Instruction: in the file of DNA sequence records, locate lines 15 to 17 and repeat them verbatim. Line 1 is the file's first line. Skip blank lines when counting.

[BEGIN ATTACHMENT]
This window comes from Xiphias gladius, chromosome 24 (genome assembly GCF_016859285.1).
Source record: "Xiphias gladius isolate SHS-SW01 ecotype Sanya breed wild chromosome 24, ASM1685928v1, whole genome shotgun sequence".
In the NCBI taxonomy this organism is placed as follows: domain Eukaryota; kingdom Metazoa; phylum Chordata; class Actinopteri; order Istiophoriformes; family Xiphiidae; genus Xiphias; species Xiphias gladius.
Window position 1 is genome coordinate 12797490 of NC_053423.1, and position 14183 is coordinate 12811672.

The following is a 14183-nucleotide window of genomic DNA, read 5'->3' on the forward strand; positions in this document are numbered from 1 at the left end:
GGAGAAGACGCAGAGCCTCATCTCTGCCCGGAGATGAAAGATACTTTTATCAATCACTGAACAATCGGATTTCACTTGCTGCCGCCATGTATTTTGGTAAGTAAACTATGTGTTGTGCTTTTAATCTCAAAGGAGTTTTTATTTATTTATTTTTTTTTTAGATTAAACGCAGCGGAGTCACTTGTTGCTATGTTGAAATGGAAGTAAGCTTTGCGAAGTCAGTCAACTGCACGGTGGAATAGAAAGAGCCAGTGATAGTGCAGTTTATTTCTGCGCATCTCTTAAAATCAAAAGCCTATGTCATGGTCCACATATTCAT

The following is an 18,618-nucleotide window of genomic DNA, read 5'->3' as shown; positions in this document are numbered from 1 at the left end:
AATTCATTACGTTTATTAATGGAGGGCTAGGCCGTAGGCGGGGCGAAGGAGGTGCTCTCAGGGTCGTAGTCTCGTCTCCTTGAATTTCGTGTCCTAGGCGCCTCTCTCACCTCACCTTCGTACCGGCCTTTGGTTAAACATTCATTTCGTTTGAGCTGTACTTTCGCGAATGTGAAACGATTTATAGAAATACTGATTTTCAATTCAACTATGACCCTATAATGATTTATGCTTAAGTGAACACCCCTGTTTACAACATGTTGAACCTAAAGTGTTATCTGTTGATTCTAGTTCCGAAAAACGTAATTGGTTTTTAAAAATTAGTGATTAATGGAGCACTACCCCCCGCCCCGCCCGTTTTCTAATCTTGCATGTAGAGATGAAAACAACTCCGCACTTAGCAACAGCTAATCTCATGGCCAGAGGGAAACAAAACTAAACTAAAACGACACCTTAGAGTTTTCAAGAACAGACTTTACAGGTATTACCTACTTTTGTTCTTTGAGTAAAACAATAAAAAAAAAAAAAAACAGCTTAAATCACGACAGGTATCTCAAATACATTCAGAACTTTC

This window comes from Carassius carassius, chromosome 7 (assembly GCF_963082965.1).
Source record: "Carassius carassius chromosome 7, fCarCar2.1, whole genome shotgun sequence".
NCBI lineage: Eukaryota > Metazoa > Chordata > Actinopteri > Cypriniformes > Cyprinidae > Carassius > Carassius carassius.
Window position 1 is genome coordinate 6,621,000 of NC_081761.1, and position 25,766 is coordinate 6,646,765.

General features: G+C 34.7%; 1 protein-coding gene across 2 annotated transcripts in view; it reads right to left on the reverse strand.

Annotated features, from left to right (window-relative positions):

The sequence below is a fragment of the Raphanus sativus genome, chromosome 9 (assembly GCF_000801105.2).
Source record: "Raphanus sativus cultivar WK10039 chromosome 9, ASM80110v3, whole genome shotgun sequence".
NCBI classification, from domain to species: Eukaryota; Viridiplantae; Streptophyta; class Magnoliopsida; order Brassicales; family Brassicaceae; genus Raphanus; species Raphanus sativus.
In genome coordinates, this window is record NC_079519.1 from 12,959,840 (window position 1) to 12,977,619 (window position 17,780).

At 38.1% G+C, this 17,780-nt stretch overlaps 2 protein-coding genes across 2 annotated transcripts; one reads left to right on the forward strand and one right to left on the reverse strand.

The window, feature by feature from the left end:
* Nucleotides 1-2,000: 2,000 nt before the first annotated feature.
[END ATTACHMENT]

The sequence below is a fragment of the Raphanus sativus genome, chromosome 9 (assembly GCF_000801105.2).
Source record: "Raphanus sativus cultivar WK10039 chromosome 9, ASM80110v3, whole genome shotgun sequence".
NCBI classification, from domain to species: Eukaryota; Viridiplantae; Streptophyta; class Magnoliopsida; order Brassicales; family Brassicaceae; genus Raphanus; species Raphanus sativus.